Historical Research Associates, Inc. (HRA) and Northern Land Use Research Alaska, LLC (NLURA) are seeking applicants to develop a qualified applicant pool of Archaeological Technicians for work in 2019 for our Portland, Eugene, Seattle, Spokane, and Missoula offices along with NLURA’s office located in Anchorage. Individuals interested in working for HRA/NLURA in 2019 will be selected only from this pool.
The Archaeological Technician – Seasonal performs archaeological field work, lab work, or related office work under the direction and supervision of a HRA/NLURA staff Archaeologist. Applicants approved for the pool must have (at minimum) a Bachelor’s degree in Archaeology or Anthropology. Preferred applicants will have experience working in the field, conducting analysis of research data, and contributing to research reports. Required skills include the ability to effectively conduct research activities, conduct appropriate aspects of fieldwork using appropriate field techniques, develop and maintain positive relationships, the ability to balance work schedules and demands, provide and receive feedback, seek to resolve conflict through communication and collaboration, and use effective verbal and written communication to listen and communicate effectively. Applicants must be proficient in the use of computer programs and database systems and have familiarity with the operations and use of cameras, GPS, and GIS equipment and software. Candidates should assume that most of their working hours will be spent in the field.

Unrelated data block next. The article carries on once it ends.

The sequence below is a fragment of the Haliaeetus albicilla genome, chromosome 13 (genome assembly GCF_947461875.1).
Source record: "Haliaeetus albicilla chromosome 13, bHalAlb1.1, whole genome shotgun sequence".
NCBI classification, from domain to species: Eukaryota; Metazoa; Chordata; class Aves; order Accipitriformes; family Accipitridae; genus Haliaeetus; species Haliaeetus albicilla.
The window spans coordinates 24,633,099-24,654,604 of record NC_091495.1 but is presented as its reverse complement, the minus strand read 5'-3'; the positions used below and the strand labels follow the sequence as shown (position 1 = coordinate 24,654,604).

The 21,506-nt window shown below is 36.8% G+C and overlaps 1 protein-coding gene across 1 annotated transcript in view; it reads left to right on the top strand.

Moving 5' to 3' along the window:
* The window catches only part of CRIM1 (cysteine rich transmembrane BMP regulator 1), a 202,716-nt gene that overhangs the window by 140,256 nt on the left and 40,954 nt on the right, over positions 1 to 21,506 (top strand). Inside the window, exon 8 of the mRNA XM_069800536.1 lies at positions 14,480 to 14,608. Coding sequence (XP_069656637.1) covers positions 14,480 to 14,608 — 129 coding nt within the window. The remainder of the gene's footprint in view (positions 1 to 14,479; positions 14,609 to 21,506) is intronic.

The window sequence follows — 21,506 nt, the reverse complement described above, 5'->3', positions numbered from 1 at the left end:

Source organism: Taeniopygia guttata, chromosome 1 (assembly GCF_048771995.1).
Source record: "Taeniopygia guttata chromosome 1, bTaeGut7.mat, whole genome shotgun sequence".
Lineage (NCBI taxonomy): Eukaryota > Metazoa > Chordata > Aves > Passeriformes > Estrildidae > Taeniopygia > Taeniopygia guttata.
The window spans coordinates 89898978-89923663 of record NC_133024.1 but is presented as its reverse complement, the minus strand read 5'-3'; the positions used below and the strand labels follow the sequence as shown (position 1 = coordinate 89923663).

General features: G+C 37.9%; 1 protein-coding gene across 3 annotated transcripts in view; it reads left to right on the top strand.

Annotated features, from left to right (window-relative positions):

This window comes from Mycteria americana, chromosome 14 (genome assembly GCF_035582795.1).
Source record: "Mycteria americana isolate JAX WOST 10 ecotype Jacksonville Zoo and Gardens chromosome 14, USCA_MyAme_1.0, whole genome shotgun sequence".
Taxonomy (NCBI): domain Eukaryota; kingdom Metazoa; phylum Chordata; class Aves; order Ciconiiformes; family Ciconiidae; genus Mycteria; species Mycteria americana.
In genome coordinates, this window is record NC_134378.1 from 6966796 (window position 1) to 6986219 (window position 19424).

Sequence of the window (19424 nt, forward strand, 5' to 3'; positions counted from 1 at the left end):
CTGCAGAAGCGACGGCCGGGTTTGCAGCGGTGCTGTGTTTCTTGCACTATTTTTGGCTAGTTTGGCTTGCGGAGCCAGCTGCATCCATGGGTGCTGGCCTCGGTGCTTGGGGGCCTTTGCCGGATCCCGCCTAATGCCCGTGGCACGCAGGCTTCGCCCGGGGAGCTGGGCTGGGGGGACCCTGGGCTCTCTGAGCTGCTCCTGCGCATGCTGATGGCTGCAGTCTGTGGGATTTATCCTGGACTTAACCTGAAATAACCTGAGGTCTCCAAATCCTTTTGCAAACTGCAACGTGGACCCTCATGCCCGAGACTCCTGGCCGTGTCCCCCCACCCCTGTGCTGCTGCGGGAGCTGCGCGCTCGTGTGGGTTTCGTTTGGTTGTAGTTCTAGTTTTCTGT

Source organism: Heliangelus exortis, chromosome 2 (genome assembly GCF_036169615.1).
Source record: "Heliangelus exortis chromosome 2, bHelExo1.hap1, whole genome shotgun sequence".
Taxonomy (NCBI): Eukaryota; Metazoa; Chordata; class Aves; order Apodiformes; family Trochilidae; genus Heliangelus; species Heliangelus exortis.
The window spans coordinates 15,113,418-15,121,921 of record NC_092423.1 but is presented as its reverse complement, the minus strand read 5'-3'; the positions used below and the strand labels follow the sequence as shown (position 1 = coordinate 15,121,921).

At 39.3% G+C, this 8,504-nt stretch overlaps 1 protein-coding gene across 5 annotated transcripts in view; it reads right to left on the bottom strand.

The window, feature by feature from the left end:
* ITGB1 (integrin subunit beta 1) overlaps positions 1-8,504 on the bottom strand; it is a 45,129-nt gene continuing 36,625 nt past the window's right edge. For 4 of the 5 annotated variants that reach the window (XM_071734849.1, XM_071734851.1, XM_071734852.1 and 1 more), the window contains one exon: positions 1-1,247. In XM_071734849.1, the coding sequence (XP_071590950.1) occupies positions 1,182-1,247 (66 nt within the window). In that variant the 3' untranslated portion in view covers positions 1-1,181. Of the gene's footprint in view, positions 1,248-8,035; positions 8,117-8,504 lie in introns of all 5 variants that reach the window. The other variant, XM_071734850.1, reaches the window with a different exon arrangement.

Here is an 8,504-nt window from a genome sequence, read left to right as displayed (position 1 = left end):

Position will be open until close of business Tuesday. April 30. Positions are seasonal, and work is on-call, as needed. Acceptance into the qualified applicant pool is not a guarantee of a job offer or a guarantee of hours in 2019. Please submit a letter of interest and resume/CV to Human Resources at hr[at]hrassoc.com.
Center for Environmental Management Military Land (CEMML) staff combine mission experience and technical skill to deliver results and meet demanding challenges. Our contributions not only serve project-specific needs but benefit surrounding communities and the nation. Click the link CEMML’s Careers page.